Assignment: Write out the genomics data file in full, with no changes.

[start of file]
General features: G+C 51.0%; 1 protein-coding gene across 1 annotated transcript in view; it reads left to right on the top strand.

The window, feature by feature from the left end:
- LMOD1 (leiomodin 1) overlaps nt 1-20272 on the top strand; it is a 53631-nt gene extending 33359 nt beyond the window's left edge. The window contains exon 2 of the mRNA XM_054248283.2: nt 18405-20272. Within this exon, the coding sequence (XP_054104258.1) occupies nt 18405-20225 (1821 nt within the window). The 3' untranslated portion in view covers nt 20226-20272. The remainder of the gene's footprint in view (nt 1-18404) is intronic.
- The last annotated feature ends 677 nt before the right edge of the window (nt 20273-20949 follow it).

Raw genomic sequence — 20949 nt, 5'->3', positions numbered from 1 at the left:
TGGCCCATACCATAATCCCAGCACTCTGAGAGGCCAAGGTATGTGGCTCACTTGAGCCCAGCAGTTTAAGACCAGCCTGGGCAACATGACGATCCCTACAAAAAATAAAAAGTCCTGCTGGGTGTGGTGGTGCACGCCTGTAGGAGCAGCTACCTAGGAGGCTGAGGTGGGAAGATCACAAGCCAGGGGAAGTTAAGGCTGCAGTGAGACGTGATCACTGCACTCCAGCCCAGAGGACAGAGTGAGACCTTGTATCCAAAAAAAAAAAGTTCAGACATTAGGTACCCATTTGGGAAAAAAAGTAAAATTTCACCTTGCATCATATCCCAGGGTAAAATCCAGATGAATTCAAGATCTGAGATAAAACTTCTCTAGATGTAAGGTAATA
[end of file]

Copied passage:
General features: G+C 51.0%; 1 protein-coding gene across 1 annotated transcript in view; it reads left to right on the top strand.

The window, feature by feature from the left end:
- LMOD1 (leiomodin 1) overlaps nt 1-20272 on the top strand; it is a 53631-nt gene extending 33359 nt beyond the window's left edge. The window contains exon 2 of the mRNA XM_054248283.2: nt 18405-20272. Within this exon, the coding sequence (XP_054104258.1) occupies nt 18405-20225 (1821 nt within the window). The 3' untranslated portion in view covers nt 20226-20272. The remainder of the gene's footprint in view (nt 1-18404) is intronic.
- The last annotated feature ends 677 nt before the right edge of the window (nt 20273-20949 follow it).

Raw genomic sequence — 20949 nt, 5'->3', positions numbered from 1 at the left:
TGGCCCATACCATAATCCCAGCACTCTGAGAGGCCAAGGTATGTGGCTCACTTGAGCCCAGCAGTTTAAGACCAGCCTGGGCAACATGACGATCCCTACAAAAAATAAAAAGTCCTGCTGGGTGTGGTGGTGCACGCCTGTAGGAGCAGCTACCTAGGAGGCTGAGGTGGGAAGATCACAAGCCAGGGGAAGTTAAGGCTGCAGTGAGACGTGATCACTGCACTCCAGCCCAGAGGACAGAGTGAGACCTTGTATCCAAAAAAAAAAAGTTCAGACATTAGGTACCCATTTGGGAAAAAAAGTAAAATTTCACCTTGCATCATATCCCAGGGTAAAATCCAGATGAATTCAAGATCTGAGATAAAACTTCTCTAGATGTAAGGTAATA